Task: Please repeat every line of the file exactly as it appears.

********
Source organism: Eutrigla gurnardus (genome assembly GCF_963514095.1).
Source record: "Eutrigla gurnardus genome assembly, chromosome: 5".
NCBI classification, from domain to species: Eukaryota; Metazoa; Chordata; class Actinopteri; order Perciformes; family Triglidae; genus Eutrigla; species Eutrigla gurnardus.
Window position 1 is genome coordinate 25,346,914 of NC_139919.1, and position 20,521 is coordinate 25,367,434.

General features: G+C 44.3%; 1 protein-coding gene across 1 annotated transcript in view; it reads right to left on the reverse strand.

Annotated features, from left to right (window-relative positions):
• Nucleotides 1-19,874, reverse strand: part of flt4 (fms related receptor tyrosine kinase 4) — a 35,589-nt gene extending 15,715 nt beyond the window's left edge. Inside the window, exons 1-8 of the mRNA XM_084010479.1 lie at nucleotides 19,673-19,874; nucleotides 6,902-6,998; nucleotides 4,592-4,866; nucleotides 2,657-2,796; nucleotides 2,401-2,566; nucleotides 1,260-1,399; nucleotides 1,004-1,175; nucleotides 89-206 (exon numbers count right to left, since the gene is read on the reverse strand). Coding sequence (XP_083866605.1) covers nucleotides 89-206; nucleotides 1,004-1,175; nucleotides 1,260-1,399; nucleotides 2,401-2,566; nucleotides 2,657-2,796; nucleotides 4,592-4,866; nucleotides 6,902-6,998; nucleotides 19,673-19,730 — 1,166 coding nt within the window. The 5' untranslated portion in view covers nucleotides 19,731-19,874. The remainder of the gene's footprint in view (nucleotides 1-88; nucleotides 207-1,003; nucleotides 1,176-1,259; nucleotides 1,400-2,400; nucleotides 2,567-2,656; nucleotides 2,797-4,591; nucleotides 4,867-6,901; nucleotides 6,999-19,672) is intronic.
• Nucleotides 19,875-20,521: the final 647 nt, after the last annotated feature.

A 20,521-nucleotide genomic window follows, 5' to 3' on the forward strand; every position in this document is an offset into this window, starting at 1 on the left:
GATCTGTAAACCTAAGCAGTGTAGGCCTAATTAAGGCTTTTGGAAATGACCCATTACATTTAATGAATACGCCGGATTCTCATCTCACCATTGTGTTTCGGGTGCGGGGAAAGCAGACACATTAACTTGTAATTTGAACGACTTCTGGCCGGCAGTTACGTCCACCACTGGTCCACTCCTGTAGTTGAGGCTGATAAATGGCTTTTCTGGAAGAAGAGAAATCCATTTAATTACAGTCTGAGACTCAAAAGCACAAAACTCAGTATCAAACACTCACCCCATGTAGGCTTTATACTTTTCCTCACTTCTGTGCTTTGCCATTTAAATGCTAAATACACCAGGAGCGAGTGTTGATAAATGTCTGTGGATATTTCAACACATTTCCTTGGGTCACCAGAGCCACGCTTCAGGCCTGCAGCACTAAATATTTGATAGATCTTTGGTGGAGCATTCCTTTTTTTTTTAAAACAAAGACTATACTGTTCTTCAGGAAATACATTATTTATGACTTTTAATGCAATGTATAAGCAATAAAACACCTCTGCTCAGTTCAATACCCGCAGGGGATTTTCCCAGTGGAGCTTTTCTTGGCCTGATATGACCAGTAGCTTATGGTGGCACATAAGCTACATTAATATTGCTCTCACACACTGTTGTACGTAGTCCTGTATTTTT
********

Source organism: Eutrigla gurnardus (genome assembly GCF_963514095.1).
Source record: "Eutrigla gurnardus genome assembly, chromosome: 5".
NCBI classification, from domain to species: Eukaryota; Metazoa; Chordata; class Actinopteri; order Perciformes; family Triglidae; genus Eutrigla; species Eutrigla gurnardus.
Window position 1 is genome coordinate 25,346,914 of NC_139919.1, and position 20,521 is coordinate 25,367,434.

General features: G+C 44.3%; 1 protein-coding gene across 1 annotated transcript in view; it reads right to left on the reverse strand.

Annotated features, from left to right (window-relative positions):
• Nucleotides 1-19,874, reverse strand: part of flt4 (fms related receptor tyrosine kinase 4) — a 35,589-nt gene extending 15,715 nt beyond the window's left edge. Inside the window, exons 1-8 of the mRNA XM_084010479.1 lie at nucleotides 19,673-19,874; nucleotides 6,902-6,998; nucleotides 4,592-4,866; nucleotides 2,657-2,796; nucleotides 2,401-2,566; nucleotides 1,260-1,399; nucleotides 1,004-1,175; nucleotides 89-206 (exon numbers count right to left, since the gene is read on the reverse strand). Coding sequence (XP_083866605.1) covers nucleotides 89-206; nucleotides 1,004-1,175; nucleotides 1,260-1,399; nucleotides 2,401-2,566; nucleotides 2,657-2,796; nucleotides 4,592-4,866; nucleotides 6,902-6,998; nucleotides 19,673-19,730 — 1,166 coding nt within the window. The 5' untranslated portion in view covers nucleotides 19,731-19,874. The remainder of the gene's footprint in view (nucleotides 1-88; nucleotides 207-1,003; nucleotides 1,176-1,259; nucleotides 1,400-2,400; nucleotides 2,567-2,656; nucleotides 2,797-4,591; nucleotides 4,867-6,901; nucleotides 6,999-19,672) is intronic.
• Nucleotides 19,875-20,521: the final 647 nt, after the last annotated feature.

A 20,521-nucleotide genomic window follows, 5' to 3' on the forward strand; every position in this document is an offset into this window, starting at 1 on the left:
GATCTGTAAACCTAAGCAGTGTAGGCCTAATTAAGGCTTTTGGAAATGACCCATTACATTTAATGAATACGCCGGATTCTCATCTCACCATTGTGTTTCGGGTGCGGGGAAAGCAGACACATTAACTTGTAATTTGAACGACTTCTGGCCGGCAGTTACGTCCACCACTGGTCCACTCCTGTAGTTGAGGCTGATAAATGGCTTTTCTGGAAGAAGAGAAATCCATTTAATTACAGTCTGAGACTCAAAAGCACAAAACTCAGTATCAAACACTCACCCCATGTAGGCTTTATACTTTTCCTCACTTCTGTGCTTTGCCATTTAAATGCTAAATACACCAGGAGCGAGTGTTGATAAATGTCTGTGGATATTTCAACACATTTCCTTGGGTCACCAGAGCCACGCTTCAGGCCTGCAGCACTAAATATTTGATAGATCTTTGGTGGAGCATTCCTTTTTTTTTTAAAACAAAGACTATACTGTTCTTCAGGAAATACATTATTTATGACTTTTAATGCAATGTATAAGCAATAAAACACCTCTGCTCAGTTCAATACCCGCAGGGGATTTTCCCAGTGGAGCTTTTCTTGGCCTGATATGACCAGTAGCTTATGGTGGCACATAAGCTACATTAATATTGCTCTCACACACTGTTGTACGTAGTCCTGTATTTTT